Part of a series of articles on
The mathematical constant e
Natural logarithm · Exponential function
Applications in: compound interest · Euler's identity & Euler's formula · half-lives & exponential growth/decay
Defining e: proof that e is irrational · representations of e · Lindemann–Weierstrass theorem
People John Napier · Leonhard Euler
Euler's formula, named after Leonhard Euler, is a mathematical formula in complex analysis that establishes the deep relationship between the trigonometric functions and the complex exponential function. Euler's formula states that, for any real number x,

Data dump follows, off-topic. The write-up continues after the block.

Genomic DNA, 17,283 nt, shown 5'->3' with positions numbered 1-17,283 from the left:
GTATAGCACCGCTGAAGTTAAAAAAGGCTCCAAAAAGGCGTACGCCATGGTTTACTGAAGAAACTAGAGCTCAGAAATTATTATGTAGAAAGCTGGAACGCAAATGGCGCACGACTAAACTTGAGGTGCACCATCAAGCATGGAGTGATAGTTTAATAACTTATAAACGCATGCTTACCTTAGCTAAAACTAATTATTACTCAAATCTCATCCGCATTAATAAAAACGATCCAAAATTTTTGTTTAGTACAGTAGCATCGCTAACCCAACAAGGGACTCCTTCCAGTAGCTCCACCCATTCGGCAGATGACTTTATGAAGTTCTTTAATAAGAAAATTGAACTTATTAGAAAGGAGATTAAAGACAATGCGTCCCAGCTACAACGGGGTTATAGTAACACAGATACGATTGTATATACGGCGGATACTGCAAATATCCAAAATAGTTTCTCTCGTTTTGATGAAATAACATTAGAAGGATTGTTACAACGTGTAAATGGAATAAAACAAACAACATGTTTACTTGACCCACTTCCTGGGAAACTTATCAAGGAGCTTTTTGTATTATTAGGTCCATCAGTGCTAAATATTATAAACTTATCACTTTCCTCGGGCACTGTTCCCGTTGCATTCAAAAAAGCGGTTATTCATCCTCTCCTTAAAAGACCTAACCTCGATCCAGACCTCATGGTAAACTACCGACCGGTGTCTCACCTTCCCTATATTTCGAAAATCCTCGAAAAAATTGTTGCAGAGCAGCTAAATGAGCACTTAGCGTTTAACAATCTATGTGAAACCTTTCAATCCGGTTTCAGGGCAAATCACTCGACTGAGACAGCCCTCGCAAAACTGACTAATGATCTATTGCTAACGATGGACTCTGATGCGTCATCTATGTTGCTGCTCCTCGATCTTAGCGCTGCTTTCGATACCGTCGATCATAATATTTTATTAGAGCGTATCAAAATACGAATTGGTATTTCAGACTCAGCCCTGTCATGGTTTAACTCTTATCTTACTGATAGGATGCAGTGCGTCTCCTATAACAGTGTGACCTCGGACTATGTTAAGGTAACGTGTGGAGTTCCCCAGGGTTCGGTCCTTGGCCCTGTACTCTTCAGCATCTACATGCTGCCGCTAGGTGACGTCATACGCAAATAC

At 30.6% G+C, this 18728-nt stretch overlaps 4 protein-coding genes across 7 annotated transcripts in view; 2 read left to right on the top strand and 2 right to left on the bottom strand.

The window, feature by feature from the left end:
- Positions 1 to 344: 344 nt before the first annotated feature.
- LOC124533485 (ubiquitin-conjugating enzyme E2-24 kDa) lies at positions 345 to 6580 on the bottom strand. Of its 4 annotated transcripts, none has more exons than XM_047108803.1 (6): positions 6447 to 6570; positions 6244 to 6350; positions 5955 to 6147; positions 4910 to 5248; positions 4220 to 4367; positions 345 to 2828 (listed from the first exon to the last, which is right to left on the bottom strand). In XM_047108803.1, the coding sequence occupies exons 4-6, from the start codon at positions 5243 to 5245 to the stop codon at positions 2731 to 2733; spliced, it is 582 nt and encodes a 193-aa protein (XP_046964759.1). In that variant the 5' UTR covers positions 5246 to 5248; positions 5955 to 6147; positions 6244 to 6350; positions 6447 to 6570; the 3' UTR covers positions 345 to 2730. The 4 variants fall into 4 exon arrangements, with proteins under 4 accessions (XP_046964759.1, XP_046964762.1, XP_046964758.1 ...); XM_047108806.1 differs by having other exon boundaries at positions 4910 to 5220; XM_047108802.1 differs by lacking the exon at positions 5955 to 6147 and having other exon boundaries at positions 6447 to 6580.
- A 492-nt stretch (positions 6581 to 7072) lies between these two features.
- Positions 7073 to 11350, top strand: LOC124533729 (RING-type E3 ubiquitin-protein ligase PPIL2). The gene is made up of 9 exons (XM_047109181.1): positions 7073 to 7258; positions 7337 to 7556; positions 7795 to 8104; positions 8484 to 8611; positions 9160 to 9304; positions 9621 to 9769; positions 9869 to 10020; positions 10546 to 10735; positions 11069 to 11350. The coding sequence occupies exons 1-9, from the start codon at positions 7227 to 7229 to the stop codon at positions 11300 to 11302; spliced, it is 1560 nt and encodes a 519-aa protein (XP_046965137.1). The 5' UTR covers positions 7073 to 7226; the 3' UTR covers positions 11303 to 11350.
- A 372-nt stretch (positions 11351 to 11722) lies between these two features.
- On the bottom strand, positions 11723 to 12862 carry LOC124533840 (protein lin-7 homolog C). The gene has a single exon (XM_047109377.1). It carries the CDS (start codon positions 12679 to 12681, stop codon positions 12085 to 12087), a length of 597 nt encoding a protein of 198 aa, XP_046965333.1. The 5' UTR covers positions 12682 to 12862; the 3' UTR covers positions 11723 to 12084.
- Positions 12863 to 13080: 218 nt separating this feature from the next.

where e is the base of the natural logarithm, i is the imaginary unit, and cos and sin are the trigonometric functions cosine and sine respectively, with the argument x given in radians. This complex exponential function is sometimes called cis(x). The formula is still valid if x is a complex number, and so some authors refer to the more general complex version as Euler's formula.
Richard Feynman called Euler's formula "our jewel" and "one of the most remarkable, almost astounding, formulas in all of mathematics."
Full article ▸